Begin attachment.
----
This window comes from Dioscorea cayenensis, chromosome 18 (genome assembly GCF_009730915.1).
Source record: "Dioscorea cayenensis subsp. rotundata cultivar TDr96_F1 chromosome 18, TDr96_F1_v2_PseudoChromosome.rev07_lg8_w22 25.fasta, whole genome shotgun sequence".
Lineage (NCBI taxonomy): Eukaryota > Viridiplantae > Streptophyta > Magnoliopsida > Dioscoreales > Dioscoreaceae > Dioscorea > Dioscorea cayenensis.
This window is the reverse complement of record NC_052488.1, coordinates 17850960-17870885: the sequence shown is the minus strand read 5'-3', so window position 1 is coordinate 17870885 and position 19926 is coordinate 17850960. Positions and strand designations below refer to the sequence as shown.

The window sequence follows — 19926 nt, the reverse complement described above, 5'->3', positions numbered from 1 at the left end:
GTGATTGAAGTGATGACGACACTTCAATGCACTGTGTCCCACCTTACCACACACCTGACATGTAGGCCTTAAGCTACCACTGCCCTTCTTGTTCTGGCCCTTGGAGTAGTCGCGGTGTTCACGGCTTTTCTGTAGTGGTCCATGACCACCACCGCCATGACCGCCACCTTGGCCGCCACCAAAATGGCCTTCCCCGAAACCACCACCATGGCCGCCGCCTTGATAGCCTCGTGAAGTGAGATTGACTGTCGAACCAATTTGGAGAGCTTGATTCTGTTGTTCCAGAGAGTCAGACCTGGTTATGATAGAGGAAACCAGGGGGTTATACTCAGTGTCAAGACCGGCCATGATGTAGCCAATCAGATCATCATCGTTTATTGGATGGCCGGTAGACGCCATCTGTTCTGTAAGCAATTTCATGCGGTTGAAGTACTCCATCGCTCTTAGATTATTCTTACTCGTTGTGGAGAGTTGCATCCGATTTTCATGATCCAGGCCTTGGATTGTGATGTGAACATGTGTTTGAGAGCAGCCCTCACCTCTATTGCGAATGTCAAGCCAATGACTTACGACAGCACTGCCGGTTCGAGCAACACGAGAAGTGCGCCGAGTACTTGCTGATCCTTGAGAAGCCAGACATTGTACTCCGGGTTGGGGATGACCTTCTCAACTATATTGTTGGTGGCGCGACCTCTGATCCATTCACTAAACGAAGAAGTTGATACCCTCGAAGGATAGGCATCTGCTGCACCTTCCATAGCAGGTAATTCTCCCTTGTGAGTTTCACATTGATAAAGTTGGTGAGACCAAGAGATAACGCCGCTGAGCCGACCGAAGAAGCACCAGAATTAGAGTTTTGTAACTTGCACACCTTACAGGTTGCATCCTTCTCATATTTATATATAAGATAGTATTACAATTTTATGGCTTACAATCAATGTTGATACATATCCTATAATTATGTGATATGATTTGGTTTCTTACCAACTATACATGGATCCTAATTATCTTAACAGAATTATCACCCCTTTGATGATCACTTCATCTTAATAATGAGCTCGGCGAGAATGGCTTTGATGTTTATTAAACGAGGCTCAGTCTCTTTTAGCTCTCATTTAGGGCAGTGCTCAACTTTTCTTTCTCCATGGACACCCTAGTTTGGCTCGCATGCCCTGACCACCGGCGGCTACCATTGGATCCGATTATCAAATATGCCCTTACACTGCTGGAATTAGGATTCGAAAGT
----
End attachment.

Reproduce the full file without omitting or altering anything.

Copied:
This window comes from Dioscorea cayenensis, chromosome 18 (genome assembly GCF_009730915.1).
Source record: "Dioscorea cayenensis subsp. rotundata cultivar TDr96_F1 chromosome 18, TDr96_F1_v2_PseudoChromosome.rev07_lg8_w22 25.fasta, whole genome shotgun sequence".
Lineage (NCBI taxonomy): Eukaryota > Viridiplantae > Streptophyta > Magnoliopsida > Dioscoreales > Dioscoreaceae > Dioscorea > Dioscorea cayenensis.
This window is the reverse complement of record NC_052488.1, coordinates 17850960-17870885: the sequence shown is the minus strand read 5'-3', so window position 1 is coordinate 17870885 and position 19926 is coordinate 17850960. Positions and strand designations below refer to the sequence as shown.

The window sequence follows — 19926 nt, the reverse complement described above, 5'->3', positions numbered from 1 at the left end:
GTGATTGAAGTGATGACGACACTTCAATGCACTGTGTCCCACCTTACCACACACCTGACATGTAGGCCTTAAGCTACCACTGCCCTTCTTGTTCTGGCCCTTGGAGTAGTCGCGGTGTTCACGGCTTTTCTGTAGTGGTCCATGACCACCACCGCCATGACCGCCACCTTGGCCGCCACCAAAATGGCCTTCCCCGAAACCACCACCATGGCCGCCGCCTTGATAGCCTCGTGAAGTGAGATTGACTGTCGAACCAATTTGGAGAGCTTGATTCTGTTGTTCCAGAGAGTCAGACCTGGTTATGATAGAGGAAACCAGGGGGTTATACTCAGTGTCAAGACCGGCCATGATGTAGCCAATCAGATCATCATCGTTTATTGGATGGCCGGTAGACGCCATCTGTTCTGTAAGCAATTTCATGCGGTTGAAGTACTCCATCGCTCTTAGATTATTCTTACTCGTTGTGGAGAGTTGCATCCGATTTTCATGATCCAGGCCTTGGATTGTGATGTGAACATGTGTTTGAGAGCAGCCCTCACCTCTATTGCGAATGTCAAGCCAATGACTTACGACAGCACTGCCGGTTCGAGCAACACGAGAAGTGCGCCGAGTACTTGCTGATCCTTGAGAAGCCAGACATTGTACTCCGGGTTGGGGATGACCTTCTCAACTATATTGTTGGTGGCGCGACCTCTGATCCATTCACTAAACGAAGAAGTTGATACCCTCGAAGGATAGGCATCTGCTGCACCTTCCATAGCAGGTAATTCTCCCTTGTGAGTTTCACATTGATAAAGTTGGTGAGACCAAGAGATAACGCCGCTGAGCCGACCGAAGAAGCACCAGAATTAGAGTTTTGTAACTTGCACACCTTACAGGTTGCATCCTTCTCATATTTATATATAAGATAGTATTACAATTTTATGGCTTACAATCAATGTTGATACATATCCTATAATTATGTGATATGATTTGGTTTCTTACCAACTATACATGGATCCTAATTATCTTAACAGAATTATCACCCCTTTGATGATCACTTCATCTTAATAATGAGCTCGGCGAGAATGGCTTTGATGTTTATTAAACGAGGCTCAGTCTCTTTTAGCTCTCATTTAGGGCAGTGCTCAACTTTTCTTTCTCCATGGACACCCTAGTTTGGCTCGCATGCCCTGACCACCGGCGGCTACCATTGGATCCGATTATCAAATATGCCCTTACACTGCTGGAATTAGGATTCGAAAGT